If the bill passed, this Constitutional Amendment would be on the ballot for voters to approve in the General Election in November. The bill passed the House but fortunately, no action was taken in the Senate.
This was the second year the General Assembly addressed legislation proposing “Climate Solutions Now.” Last year, the sweeping bill failed to pass in the waning hours of the 2021 legislative session and was reintroduced in 2022.
I support a clean and healthy environment, but could not support a sweeping bill that would have a devastating economic impact without making a meaningful impact on climate change.
The Senate bill was heavily amended in the House and the final version accelerates Maryland’s already ambitious environmental goals and sets out to cut greenhouse gas emissions by 60 percent of 2006 levels by 2031 – an increase from the current goal of 40 percent.
Owners of large commercial and apartment buildings would be required to cut their carbon emissions or face fines. The state’s fleet and public school buses would be mandated to transition to electric vehicles by certain years. The state would pay millions to organizations working in communities with neglected environments on projects such as planting trees, mitigating air pollution, or insulating low-income housing. And the legislation would take new steps to set the state on course to be carbon neutral by 2045.
The costs of these significant retrofits and upgrades will be passed down to Maryland’s job creators and working families in the form of utility rate increases and rent hikes. These increases come at the absolute worst time as Marylanders are already struggling to keep up with the rising cost of living and doing business in the face of record inflation.
My colleagues and I offered many amendments in committee and on the floor to minimize the financial impact and create a regional compact where the legislation would not move forward until neighboring states adopted the same standards, increasing the likelihood that these measures would make an impact on improving the environment. Unfortunately, amendments in the Senate were largely rejected along party-line votes and the bill passed both chambers.
Despite opposing the bill and calling it an “energy tax,” Governor Hogan did not veto the bill and instead let it go into law without his signature.
Legalization of Marijuana
The legalization of marijuana was one of the most anticipated issues of the 2022 Legislative Session. Two bills moved forward: HB1, which creates a referendum for voters to approve an amendment to the Maryland constitution legalizing recreational marijuana. More regulations will follow in future Sessions that will address the results of a disparity study to be conducted in the near term.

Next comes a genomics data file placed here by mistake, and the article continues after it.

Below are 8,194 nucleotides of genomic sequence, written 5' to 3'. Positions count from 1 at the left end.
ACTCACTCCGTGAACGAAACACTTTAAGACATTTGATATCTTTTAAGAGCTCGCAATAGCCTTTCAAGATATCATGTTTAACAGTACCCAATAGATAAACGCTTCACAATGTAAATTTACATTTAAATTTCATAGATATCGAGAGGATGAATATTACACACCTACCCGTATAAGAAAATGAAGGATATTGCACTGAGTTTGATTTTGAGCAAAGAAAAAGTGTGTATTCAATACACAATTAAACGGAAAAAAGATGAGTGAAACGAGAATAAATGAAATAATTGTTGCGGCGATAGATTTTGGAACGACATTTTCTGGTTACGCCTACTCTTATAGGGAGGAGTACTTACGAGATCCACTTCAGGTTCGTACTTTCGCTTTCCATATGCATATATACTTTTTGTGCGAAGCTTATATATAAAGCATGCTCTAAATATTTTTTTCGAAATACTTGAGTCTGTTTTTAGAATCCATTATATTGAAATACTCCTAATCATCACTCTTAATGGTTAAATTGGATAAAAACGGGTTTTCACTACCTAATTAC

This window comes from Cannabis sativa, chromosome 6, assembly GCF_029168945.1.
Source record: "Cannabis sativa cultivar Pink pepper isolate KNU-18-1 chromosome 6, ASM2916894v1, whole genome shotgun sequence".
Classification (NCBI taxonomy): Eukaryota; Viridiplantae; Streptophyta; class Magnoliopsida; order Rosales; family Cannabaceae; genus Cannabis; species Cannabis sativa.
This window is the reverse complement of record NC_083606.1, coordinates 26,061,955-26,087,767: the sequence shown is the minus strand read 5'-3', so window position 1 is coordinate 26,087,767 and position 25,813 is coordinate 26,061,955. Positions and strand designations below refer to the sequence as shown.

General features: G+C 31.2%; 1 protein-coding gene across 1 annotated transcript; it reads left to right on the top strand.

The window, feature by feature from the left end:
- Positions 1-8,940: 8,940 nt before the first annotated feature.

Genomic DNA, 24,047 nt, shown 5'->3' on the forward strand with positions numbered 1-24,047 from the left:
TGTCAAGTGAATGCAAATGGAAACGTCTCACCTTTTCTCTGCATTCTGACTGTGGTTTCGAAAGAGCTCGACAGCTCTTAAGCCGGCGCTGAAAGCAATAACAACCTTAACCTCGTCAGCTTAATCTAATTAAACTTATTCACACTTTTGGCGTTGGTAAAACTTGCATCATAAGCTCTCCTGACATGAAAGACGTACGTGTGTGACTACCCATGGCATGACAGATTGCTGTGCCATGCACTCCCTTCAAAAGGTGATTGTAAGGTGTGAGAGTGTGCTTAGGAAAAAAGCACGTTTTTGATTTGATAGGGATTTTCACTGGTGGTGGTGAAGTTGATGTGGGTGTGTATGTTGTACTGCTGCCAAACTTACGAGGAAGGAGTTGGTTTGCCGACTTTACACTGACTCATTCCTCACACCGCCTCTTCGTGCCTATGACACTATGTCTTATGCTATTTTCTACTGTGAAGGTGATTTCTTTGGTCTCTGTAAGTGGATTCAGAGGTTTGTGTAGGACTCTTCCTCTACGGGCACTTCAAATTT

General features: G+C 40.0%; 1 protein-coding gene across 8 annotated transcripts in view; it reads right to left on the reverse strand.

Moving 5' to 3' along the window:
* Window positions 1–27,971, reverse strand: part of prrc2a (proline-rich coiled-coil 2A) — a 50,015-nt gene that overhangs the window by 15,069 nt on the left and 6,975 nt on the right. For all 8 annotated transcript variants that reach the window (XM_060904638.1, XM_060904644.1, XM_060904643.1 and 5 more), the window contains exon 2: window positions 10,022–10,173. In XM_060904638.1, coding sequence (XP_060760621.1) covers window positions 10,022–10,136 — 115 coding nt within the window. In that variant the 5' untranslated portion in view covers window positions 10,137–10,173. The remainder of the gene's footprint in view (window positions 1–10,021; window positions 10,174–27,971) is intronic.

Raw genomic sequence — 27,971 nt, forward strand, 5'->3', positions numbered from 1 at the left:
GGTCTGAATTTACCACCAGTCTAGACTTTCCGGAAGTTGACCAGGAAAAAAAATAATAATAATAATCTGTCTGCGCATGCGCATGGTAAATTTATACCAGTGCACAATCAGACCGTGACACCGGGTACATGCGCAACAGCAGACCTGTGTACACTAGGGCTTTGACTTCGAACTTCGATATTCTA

Provisions in HB 837 will only be enacted following a successful ballot referendum created by HB 1 on the November 2022 ballot where Marylanders will be asked if they want to add the legalization of recreational marijuana to the Maryland Constitution. HB837 includes the following provisions:
- Individuals can legally possess up to 1.5 ounces of cannabis. Possession of between 1.5 and 2.5 ounces would be subject to a civil citation, and any amount over 2.5 ounces would be subject to existing laws regarding possession with intent to distribute.
- A Household can grow up to two marijuana plants
- Automatic expungement of past convictions of marijuana possession
Senate Republicans questioned the need for a referendum and the appropriateness of a Constitutional Amendment declaring the right to use recreational marijuana. We also pointed out the referendum for what it is, an election-year stunt to get more Democrat voters to the polls in November.
Governor Hogan did not take action on HB 837 and will allow it to become law without his signature. Ballot initiatives, like the one passed in HB 1, cannot be vetoed by the Governor.
The 2022 Legislative Session was bookended by once-in-a-decade Congressional and Legislative Redistricting. The process was defined by a tale of two redistricting commissions – the non-partisan Citizens Redistricting Commission appointed by Governor Hogan, and the Legislative Redistricting Commission appointed by Democrat leadership in the General Assembly.
A Congressional map addressing the boundaries of Maryland’s eight seats in the US House of Representatives, drawn by Democrat politicians in Annapolis, was debated and passed during a special legislative session in December 2021. Senate Republicans opposed this gerrymandered map that sought to eliminate Maryland’s single Republican seat when Democrats only outnumber Republicans statewide 2-1. The map was passed over these objections, and lawsuits were later filed challenging the map.
In a victory for fair representation, this map was thrown out by the courts and the General Assembly was ordered to draw a new map as the General Assembly Session was winding down. Democrat leaders were forced to redraw the map to address the court’s concerns and that map was signed by Governor Hogan on April 4th.
New legislative maps that address boundaries for Maryland’s Senators and Delegates were brought to the General Assembly at the onset of the 2022 Session. Again, the gerrymandered map drawn by Democratic leaders was the map that advanced and was passed over Republican objections.
Additional lawsuits were filed challenging the state legislative maps, which were ultimately thrown out by the Maryland Court of Appeals allowing the maps drawn by the Majority Party with little to no input from Republicans to become enacted. With the dust settled on redistricting the primary election will now be held on July 19th, 2022.